Minnesota-Duluth Beats Notre Dame 2-1 to Win 2018 NCAA Hockey Championship

Joseph Zucker@@JosephZuckerFeatured ColumnistApril 8, 2018

Minnesota Duluth players celebrate a goal by center Jared Thomas (22) against Notre Dame in the first period during an NCAA Frozen Four championship college hockey game, Saturday, April 7, 2018,in St. Paul, Minn.. (AP Photo/Andy Clayton-King)
Andy Clayton-King/Associated Press

The Minnesota-Duluth Bulldogs are national champions for the second time after defeating the Notre Dame Fighting Irish 2-1 on Saturday night in the 2018 NCAA national title game at Xcel Energy Center in Saint Paul, Minnesota.

Notre Dame came up short for the second year in a row after reaching the Frozen Four, having lost to the Denver Pioneers in the 2017 national semifinals.

Fighting Irish goaltender Cale Morris did his best to get Notre Dame back into the game. He made 33 saves as Minnesota-Duluth outshot its opponent 35-20.

Morris kept the deficit at one goal with an impressive save late in the third period on Bulldogs forward Karson Kuhlman, who was on a breakaway. NCAA Ice Hockey shared a replay of Morris stonewalling Kuhlman:

NCAA Ice Hockey @NCAAIceHockey

Big save by Cale Morris to keep it 2-1. Under 3 minutes to go in the #FrozenFour https://t.co/pxJ34RNLNY

Ultimately, the Fighting Irish were unable to regularly test Minnesota-Duluth goaltender Hunter Shepard. There's a reason the Bulldogs were tied for sixth in goals allowed per game (2.12), and they put their stellar defense on display Saturday night.

Even after Notre Dame pulled Morris with one minute, 28 minutes left in the game, Minnesota-Duluth allowed just one shot, which was blocked by defenseman Nick Wolff. The Bulldogs secured the victory after winning one final faceoff with 2.1 seconds remaining. ESPN shared their celebrations after the final horn:

ESPN @espn

Minnesota Duluth does it! One year after losing in the national championship game, the Bulldogs knock off the Fighting Irish to claim the title. https://t.co/oXj5nIJtVa

USA Today's Dan Wolken noted fans in Duluth have had a lot to cheer about in 2018:

Dan Wolken @DanWolken

Not a bad sports year for Duluth, Minn. First the local curlers win an Olympic gold medal, now Minnesota-Duluth wins the NCAA hockey title.

Given how the last month has unfolded for Notre Dame, nobody will be surprised to see the Fighting Irish delivered another nail-biter in the title game.

During its five-game winning streak dating back to the start of the Big Ten tournament, Notre Dame won three games with goals in the third period, and the other two ended in overtime. The Fighting Irish have been no strangers to drama over the last month.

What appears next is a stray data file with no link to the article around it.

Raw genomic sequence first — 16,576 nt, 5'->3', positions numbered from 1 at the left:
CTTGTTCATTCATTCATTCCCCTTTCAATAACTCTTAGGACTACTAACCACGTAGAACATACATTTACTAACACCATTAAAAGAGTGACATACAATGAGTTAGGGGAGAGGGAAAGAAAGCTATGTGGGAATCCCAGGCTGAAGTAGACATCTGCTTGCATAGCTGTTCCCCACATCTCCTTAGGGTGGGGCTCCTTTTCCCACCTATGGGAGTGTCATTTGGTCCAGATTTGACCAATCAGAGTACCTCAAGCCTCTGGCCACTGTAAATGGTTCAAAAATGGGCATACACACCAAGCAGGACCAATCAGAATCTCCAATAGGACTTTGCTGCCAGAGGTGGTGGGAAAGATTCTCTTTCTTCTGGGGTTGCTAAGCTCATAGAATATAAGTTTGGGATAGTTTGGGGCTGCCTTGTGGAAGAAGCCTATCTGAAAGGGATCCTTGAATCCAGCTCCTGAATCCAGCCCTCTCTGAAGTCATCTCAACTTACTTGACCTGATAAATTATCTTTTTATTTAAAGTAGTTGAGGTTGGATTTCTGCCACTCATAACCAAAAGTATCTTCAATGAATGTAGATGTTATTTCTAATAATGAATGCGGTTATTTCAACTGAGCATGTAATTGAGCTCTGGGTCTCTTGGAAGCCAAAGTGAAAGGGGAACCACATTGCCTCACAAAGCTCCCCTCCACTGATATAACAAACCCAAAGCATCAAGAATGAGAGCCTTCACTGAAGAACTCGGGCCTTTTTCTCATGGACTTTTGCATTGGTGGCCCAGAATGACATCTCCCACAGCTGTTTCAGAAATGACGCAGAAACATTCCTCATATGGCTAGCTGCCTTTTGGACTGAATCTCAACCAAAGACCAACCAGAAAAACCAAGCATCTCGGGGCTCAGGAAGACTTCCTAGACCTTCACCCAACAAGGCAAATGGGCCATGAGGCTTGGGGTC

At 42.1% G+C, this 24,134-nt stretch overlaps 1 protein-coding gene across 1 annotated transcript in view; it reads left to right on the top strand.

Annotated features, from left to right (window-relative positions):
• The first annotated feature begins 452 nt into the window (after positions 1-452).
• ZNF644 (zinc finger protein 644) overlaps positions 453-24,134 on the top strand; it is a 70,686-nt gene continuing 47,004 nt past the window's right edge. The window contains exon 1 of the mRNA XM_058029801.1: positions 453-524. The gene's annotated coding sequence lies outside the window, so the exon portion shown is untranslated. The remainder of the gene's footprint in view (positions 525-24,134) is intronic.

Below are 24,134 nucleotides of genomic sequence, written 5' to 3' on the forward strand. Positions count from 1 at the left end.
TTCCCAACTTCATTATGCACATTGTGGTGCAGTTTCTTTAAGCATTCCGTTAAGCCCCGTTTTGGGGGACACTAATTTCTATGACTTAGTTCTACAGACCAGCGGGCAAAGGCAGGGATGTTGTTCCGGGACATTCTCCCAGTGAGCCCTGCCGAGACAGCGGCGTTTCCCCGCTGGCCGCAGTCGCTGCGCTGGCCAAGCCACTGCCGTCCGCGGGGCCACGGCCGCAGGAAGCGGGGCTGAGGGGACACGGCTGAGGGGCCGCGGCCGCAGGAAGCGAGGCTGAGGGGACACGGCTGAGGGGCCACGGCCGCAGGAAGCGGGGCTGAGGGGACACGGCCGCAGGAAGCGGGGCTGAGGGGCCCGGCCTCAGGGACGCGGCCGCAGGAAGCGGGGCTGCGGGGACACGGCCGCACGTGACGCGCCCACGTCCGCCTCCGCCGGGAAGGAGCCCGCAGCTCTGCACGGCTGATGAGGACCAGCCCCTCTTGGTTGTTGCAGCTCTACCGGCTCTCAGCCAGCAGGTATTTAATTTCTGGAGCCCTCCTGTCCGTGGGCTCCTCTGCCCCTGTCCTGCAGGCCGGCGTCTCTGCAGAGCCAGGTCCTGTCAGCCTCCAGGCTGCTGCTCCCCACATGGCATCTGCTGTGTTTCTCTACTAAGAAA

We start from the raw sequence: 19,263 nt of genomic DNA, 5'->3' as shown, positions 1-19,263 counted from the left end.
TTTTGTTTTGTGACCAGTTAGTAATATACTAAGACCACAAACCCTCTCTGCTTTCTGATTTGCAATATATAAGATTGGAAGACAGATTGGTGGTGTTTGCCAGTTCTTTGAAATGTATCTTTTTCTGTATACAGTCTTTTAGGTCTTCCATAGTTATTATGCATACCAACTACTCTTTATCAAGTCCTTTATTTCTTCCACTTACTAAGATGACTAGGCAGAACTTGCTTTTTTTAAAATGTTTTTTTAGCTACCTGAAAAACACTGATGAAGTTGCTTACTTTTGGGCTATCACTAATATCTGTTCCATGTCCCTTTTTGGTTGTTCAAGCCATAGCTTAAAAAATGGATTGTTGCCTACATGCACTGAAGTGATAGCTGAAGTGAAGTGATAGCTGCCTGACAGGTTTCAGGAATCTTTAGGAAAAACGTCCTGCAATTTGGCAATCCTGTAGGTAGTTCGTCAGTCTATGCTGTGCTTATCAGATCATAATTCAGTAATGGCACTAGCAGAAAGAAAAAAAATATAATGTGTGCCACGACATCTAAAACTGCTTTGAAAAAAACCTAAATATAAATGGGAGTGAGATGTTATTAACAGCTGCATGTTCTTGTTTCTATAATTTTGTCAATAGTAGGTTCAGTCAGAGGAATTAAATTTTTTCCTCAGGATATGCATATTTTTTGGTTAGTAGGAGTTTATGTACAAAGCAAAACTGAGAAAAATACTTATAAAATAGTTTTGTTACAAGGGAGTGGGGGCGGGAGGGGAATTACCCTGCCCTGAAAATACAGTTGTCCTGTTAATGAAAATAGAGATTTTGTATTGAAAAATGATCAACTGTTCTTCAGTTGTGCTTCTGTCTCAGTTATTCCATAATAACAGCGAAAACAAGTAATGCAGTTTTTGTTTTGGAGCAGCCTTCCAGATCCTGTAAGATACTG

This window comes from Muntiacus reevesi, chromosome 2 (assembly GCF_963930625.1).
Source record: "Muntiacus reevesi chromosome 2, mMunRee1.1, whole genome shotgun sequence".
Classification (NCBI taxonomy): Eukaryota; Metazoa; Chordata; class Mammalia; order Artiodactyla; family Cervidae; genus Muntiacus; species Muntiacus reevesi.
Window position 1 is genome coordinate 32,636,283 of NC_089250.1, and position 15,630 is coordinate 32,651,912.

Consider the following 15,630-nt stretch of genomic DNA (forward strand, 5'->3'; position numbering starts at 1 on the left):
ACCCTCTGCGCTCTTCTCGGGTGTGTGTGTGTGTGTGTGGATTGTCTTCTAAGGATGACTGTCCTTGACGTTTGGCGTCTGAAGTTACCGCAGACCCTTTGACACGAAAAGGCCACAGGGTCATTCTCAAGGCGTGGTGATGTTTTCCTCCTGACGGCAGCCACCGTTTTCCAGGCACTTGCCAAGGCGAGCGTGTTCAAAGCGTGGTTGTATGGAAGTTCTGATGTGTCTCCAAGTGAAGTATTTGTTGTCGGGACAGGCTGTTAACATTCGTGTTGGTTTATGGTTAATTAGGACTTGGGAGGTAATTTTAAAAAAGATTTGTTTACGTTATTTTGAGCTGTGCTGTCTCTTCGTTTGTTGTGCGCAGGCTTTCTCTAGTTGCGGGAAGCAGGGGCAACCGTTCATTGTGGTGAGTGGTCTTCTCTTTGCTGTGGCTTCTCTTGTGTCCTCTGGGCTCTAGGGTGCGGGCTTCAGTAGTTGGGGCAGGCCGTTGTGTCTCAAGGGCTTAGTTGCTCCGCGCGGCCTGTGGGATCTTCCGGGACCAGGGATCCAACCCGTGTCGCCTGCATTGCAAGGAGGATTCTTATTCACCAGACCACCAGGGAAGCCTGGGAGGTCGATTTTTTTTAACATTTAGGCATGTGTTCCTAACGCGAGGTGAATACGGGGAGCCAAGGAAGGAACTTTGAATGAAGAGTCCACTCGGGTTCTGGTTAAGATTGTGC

Perhaps it's no coincidence Minnesota-Duluth jumped on Notre Dame early and built a two-goal lead after the first period. Kuhlman opened the scoring 9:06 into the opening period and assisted on Jared Thomas' goal at the 18:39 mark to make it a 2-0 game.

A pair of mistakes by the Fighting Irish helped Thomas double the Bulldogs' advantage. Defenseman Andrew Peeke lost possession in a dangerous area, and Morris didn't do enough to protect his near post:

NCAA Ice Hockey @NCAAIceHockey

Hard work by Jared Thomas on the forecheck creates the turnover and then the Hermantown, MN native doubles the Bulldogs' lead. #FrozenFour https://t.co/5uYpDahHTV

Andrew Oglevie halved the deficit 7:40 into the second period. Notre Dame capitalized on a man advantage as Bulldogs defenseman Scott Perunovich was serving a two-minute penalty for interference. Oglevie's goal also came moments after Morris saved a shot by Mikey Anderson.

Although the junior forward provided the Fighting Irish with some much-needed momentum, the impact quickly faded as Minnesota-Duluth's defensive resolve returned.

This is the third straight game in which the Bulldogs won by a score of 2-1.

After surrendering seven goals in two Frozen Faceoff games, Minnesota-Duluth gave up five combined goals in four games over the NCAA regional and Frozen Four. Defense was the Bulldogs' hallmark this season, and it was the decisive factor in the national championship.


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